• A review of applicants, interviews, and reference checks will be conducted by the search committee. This process can be customized to your Library and may involve multiple rounds of interviews, including interviews or events with groups beyond the search committee. For example, the candidates may be asked to give a public presentation to the staff and Board. The full Board may participate in the interviews with the finalists for the position. However, each candidate should be subject to the same review process. This process should be fair, equitable, and transparent. 

    • The search committee should document their process and retain records of the interview process.

  • Ultimately the Board approves the appointment of a new Director once they have considered the recommendation of the search committee. 

Where to Advertise

Public Library Boards will need to reach out to their local Civil Service Commission to discuss the process. This position will most likely fall into the competitive class.[2]  Your process will then follow this pattern:

  • Candidates must meet the minimum qualifications for the position by having a passing score and be “reachable” on an eligible list. (See “Rule of Three” in the Civil Service 101 Appendix below.) Candidates that are reachable must respond positively to a canvass letter.
  • The board must select a new director from the pool of available candidates identified through the canvassing process. The board should use an interview process and use any legal selection criteria amongst those deemed eligible to make their selection.
  • Once a selection has been made, the candidate of choice must be appointed “from the list.”
  • The person selected must complete a probationary period. The length of this probationary period is determined by the local Civil Service Commission. 
  • It may be possible to expand the candidate pool using additional hiring methods such as reinstatement or transfer.  You are strongly encouraged to discuss this with the local Civil Service Commission before considering these options.

Association libraries not tied to the civil service process will need to advertise widely for candidates. Your public library system will be able to provide guidance and help to get the word out regionally. Posts to NYLINE, the New York Library Association’s JOBLine service, and through your regional library council should ensure your job is findable by candidates in New York and many surrounding states.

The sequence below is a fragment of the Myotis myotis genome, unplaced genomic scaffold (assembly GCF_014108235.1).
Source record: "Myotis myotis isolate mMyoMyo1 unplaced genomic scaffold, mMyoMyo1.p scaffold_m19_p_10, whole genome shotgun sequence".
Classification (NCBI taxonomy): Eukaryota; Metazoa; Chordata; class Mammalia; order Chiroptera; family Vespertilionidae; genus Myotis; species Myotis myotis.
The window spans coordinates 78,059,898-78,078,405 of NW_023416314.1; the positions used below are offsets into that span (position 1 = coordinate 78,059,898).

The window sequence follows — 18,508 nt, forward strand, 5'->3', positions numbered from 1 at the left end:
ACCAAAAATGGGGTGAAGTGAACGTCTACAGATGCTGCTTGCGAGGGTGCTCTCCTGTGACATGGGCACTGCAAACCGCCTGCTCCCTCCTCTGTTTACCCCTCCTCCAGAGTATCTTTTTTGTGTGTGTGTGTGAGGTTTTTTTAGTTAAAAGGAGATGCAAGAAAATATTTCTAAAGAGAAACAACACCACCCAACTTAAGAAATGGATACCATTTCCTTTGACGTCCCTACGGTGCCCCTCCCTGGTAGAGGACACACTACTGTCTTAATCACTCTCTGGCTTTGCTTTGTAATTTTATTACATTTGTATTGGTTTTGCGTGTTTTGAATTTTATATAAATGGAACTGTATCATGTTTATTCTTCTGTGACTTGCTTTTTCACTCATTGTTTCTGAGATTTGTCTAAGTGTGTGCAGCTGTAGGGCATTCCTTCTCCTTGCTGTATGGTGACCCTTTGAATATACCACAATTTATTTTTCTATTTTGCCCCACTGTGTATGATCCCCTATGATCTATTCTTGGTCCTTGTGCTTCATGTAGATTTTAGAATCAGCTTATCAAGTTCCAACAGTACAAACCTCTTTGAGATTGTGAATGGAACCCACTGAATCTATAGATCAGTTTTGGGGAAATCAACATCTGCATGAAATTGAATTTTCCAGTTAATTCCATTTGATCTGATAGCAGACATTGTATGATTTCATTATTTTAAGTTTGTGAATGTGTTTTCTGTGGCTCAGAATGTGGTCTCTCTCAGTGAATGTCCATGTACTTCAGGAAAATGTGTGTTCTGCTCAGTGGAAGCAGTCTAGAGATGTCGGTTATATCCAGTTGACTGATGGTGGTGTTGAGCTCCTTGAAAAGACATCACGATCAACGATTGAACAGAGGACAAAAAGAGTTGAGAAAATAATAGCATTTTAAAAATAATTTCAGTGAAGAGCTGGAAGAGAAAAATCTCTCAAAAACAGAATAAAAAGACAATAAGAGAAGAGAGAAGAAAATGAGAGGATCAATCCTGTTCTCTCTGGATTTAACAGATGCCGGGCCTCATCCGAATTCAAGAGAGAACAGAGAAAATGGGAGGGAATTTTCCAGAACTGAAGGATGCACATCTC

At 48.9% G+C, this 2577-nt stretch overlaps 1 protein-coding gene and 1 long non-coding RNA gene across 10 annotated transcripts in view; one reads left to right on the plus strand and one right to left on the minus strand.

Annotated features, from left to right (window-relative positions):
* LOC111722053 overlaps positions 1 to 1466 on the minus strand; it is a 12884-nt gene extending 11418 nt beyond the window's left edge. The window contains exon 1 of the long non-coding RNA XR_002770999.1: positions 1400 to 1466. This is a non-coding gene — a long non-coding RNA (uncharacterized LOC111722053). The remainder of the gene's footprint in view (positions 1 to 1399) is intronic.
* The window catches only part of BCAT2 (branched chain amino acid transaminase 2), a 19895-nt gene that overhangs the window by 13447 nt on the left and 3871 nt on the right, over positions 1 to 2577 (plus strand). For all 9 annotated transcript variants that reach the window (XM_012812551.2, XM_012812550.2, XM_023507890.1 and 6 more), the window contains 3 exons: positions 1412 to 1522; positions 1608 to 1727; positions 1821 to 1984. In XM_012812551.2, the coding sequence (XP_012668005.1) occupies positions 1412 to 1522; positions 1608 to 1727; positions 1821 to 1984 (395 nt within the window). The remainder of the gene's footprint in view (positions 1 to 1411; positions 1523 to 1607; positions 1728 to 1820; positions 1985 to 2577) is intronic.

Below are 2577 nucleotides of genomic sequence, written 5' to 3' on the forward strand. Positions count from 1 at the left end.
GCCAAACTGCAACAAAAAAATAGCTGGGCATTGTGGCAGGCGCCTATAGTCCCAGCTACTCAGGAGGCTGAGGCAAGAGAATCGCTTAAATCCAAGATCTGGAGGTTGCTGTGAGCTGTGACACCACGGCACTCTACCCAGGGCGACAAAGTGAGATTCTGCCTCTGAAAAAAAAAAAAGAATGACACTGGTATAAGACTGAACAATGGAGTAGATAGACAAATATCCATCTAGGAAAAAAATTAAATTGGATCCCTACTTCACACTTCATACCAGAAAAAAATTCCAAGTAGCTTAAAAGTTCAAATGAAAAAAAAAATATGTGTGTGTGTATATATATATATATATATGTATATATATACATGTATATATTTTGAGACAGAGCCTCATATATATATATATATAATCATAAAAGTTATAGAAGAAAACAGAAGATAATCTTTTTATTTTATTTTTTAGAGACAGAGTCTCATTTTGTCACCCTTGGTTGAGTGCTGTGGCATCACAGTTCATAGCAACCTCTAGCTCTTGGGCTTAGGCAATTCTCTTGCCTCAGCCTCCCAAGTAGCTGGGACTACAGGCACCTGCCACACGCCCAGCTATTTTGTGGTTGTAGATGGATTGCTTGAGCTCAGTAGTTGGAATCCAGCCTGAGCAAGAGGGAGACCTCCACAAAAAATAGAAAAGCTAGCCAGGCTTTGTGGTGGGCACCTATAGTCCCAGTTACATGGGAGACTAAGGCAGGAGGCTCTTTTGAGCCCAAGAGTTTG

For Library Director roles in larger libraries, the Board may cast a wider net and advertise nationally. Outlets at this level usually have a posting fee, so hiring budgets should take this into consideration. Common outlets to get the word out at that level include the American Library Association’s JobLIST, LibGig, and INALJ

Libraries can also hire a search consultant to help guide your search and to leverage their networks to find quality candidates for your search. Check with your public library system for leads on potential executive search consultants. 

Check out the North Country Library System’s Succession Planning Toolkit for advice on:

  • Interview Questions
  • Reference Checks
  • Appointment Letters
  • Sample Contract
  • Sample Letters to Applicants
  • Orientation of a New Director

[2] Given the variations in the state, it is critical that the Board President or Chair of the Board’s Search Committee call their local Civil Service Commission and establish an open line of communication to ensure a Board is on the right side of the law in their efforts to hire a new Library Director.